“She was sure that she was going to change the world,” said Abraham. “She was always like, ‘Abrina, are you going to go to this rally or this protest?’ ”
Dines also started writing poetry, with emphasis on performing live. She bent her debate skills like forged steel into outrage vented in poetry.
“She was a warrior,” said McKee. “A warrior of love—and what I mean is, she embodied and believed in such basic, beautiful things and that she felt justice was an illusion here and a historical myth. In the pursuit of justice, she raged out against the parts of America that pretend to be just but aren’t.”
“She flowed from passion or something that she believed in or something that she was strongly motivated about emotionally,” said Smith. “Not typically anger, although that did motivate [her] poetry. She would write about the experience of women in the world or America, the experience of children. It was typically rooted in some kind of injustice that was leading to pain and suffering of people. Her advocacy was always reflected in her poetry.”
Her strong presence and hard-hitting verse knocked the socks off the veterans of Sacramento’s poetry scene. “She could speak powerfully about political issues in such a way that would make people look up and listen,” said McKee.
“I met her at Luna’s Café,” said poet Felicia McGee, who wrote a book titled Voice in the Wind and has had her work published in numerous poetry anthologies. McGee was flabbergasted by Dines’ powerful poems and delivery. “That’s when I first heard her read,” she recalled, “on the first Saturday in March. It was a Women’s History Month celebration, and she closed out the evening with a poem about placing people on different levels. And this poem, I don’t want to say that it convicted me—'Oh the show is on a different level now,’ we have to step it up.”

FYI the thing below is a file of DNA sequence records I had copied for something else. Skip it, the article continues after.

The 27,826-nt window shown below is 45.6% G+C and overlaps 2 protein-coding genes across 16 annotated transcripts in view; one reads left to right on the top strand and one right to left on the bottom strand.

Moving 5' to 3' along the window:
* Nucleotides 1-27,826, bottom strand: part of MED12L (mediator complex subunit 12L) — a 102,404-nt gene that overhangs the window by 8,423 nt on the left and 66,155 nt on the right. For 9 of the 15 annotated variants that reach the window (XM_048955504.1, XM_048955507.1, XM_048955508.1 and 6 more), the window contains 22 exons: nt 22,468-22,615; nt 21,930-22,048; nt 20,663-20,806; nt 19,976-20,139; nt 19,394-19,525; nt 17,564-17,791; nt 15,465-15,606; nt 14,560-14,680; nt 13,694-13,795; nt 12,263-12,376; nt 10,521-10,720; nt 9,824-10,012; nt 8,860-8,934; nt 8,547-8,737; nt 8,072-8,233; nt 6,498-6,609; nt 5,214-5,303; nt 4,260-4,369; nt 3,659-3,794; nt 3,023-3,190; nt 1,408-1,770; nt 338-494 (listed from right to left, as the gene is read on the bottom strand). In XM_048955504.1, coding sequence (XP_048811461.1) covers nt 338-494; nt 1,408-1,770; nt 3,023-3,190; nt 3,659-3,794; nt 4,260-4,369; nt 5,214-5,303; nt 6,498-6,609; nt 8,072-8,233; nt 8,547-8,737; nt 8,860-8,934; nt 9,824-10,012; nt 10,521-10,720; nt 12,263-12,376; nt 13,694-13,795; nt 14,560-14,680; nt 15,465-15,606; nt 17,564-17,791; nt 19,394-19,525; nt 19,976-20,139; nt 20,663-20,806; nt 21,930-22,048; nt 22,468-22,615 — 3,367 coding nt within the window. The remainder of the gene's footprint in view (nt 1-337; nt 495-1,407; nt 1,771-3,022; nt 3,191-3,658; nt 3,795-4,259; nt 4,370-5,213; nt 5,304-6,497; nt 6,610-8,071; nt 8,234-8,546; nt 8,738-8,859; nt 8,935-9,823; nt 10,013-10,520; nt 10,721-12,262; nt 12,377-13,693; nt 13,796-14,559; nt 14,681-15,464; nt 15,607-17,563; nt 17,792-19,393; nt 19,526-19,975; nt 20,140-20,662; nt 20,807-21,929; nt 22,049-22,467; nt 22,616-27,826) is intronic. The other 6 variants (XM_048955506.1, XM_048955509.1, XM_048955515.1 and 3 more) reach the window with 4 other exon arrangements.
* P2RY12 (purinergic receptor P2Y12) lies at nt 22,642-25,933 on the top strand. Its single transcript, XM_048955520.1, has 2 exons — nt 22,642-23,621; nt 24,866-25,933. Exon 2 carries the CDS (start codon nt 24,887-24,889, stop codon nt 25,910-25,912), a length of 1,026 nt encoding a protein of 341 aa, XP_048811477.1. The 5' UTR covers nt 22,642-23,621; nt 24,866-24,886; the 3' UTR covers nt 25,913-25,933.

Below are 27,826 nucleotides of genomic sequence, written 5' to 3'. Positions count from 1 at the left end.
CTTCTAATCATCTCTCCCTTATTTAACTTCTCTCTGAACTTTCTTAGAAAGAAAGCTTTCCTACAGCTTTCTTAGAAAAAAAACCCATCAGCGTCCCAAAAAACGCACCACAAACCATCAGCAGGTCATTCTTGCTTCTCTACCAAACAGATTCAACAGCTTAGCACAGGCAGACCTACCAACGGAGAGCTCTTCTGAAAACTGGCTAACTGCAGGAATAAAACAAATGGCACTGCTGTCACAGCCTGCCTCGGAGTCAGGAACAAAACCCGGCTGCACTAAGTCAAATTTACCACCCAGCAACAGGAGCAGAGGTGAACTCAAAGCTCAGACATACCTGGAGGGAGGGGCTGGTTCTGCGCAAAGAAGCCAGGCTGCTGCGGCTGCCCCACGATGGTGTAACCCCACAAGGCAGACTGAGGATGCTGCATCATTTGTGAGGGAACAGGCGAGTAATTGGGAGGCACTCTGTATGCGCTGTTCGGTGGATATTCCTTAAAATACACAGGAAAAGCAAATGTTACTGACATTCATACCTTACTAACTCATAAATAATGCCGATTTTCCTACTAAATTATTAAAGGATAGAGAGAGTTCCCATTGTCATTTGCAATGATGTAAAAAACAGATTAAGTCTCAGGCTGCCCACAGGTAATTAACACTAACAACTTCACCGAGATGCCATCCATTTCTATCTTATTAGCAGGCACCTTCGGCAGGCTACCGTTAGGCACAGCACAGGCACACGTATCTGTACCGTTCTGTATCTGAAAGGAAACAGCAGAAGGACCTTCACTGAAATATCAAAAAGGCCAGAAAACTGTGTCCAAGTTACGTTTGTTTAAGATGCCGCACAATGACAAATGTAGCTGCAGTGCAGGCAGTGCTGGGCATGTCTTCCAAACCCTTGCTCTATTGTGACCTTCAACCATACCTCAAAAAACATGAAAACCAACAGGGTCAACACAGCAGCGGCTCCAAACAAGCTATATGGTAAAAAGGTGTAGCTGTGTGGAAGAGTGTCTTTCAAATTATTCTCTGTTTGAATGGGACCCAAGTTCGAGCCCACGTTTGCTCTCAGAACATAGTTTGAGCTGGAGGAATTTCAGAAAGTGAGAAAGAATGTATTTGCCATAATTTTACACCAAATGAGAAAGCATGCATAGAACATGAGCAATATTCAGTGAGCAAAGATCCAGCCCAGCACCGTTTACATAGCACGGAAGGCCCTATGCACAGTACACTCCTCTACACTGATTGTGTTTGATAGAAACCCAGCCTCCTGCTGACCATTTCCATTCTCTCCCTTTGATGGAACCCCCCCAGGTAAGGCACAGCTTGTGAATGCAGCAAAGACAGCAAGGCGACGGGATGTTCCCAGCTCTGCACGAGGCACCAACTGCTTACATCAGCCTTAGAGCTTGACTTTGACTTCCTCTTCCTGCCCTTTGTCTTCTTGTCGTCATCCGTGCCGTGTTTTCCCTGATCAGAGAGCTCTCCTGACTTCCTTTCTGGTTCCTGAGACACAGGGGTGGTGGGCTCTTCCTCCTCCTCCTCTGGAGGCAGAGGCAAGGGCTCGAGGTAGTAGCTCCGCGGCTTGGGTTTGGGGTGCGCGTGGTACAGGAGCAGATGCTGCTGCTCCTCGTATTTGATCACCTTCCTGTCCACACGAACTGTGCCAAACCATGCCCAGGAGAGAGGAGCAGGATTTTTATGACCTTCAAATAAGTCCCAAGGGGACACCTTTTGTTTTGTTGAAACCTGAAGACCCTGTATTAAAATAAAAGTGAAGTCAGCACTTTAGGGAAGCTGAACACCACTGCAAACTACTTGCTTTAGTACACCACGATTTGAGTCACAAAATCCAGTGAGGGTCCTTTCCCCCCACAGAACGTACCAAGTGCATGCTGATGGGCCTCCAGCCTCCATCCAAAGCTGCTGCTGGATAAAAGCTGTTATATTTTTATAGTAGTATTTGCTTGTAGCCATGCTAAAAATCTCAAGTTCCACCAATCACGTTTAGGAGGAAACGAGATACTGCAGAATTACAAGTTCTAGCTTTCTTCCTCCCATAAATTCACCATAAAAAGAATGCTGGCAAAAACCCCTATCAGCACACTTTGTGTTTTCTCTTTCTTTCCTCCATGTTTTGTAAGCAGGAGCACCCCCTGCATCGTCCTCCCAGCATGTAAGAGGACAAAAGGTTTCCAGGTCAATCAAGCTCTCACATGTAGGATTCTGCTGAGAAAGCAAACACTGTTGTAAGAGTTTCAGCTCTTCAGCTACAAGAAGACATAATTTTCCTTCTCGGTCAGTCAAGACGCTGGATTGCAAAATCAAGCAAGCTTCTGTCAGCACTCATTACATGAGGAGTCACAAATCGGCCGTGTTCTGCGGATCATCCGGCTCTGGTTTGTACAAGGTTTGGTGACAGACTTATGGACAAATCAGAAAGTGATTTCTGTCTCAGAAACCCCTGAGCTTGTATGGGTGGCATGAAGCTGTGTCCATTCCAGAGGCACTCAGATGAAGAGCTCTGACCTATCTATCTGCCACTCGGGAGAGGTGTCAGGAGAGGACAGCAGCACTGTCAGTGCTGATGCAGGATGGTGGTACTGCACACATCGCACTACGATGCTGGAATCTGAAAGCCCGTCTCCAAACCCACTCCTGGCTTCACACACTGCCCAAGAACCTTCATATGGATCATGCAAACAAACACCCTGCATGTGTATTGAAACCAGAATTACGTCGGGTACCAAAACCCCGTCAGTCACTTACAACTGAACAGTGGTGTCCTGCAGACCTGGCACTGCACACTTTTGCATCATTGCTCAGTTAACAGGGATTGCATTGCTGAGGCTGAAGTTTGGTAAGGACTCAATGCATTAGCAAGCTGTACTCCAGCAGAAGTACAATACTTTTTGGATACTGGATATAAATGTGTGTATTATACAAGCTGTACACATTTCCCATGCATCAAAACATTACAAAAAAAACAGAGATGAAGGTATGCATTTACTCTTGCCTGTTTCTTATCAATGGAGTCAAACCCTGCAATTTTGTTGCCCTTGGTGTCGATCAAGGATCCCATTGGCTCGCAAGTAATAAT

Dines was not just a coffeehouse activist; she stood up for her values and sense of right daily. When the bank at which she worked (while attending Sacramento City College full time, with a 4.0 GPA) ordered all of its tellers to wear red, white and blue clothing after 9/11, Dines refused, even when threatened with dismissal. In another incident at work, Dines posted an Ani DiFranco poem—“We hold self-evident that George Bush is not my president”—next to a patriotic poem written by a fellow employee that included a line about hunting the turbans out of caves.
“She was a ray of information,” said Abraham, who also worked with Dines. “She really changed my life the way she opened my eyes to so much. I was thankful for it, and I was sad for it because sometimes I wanted my little bubble back.”
When Smith was accepted at Pitzer College, Dines was up for the move to Southern California, even though it meant leaving her friends, school, work and local notoriety in the Sacramento poetry scene.
“[Smith and Dines] were an incredible balance,” said McKee. “Noara told me that he was really good at seeing what was wrong with things and that she brought him the beauty of the small things.”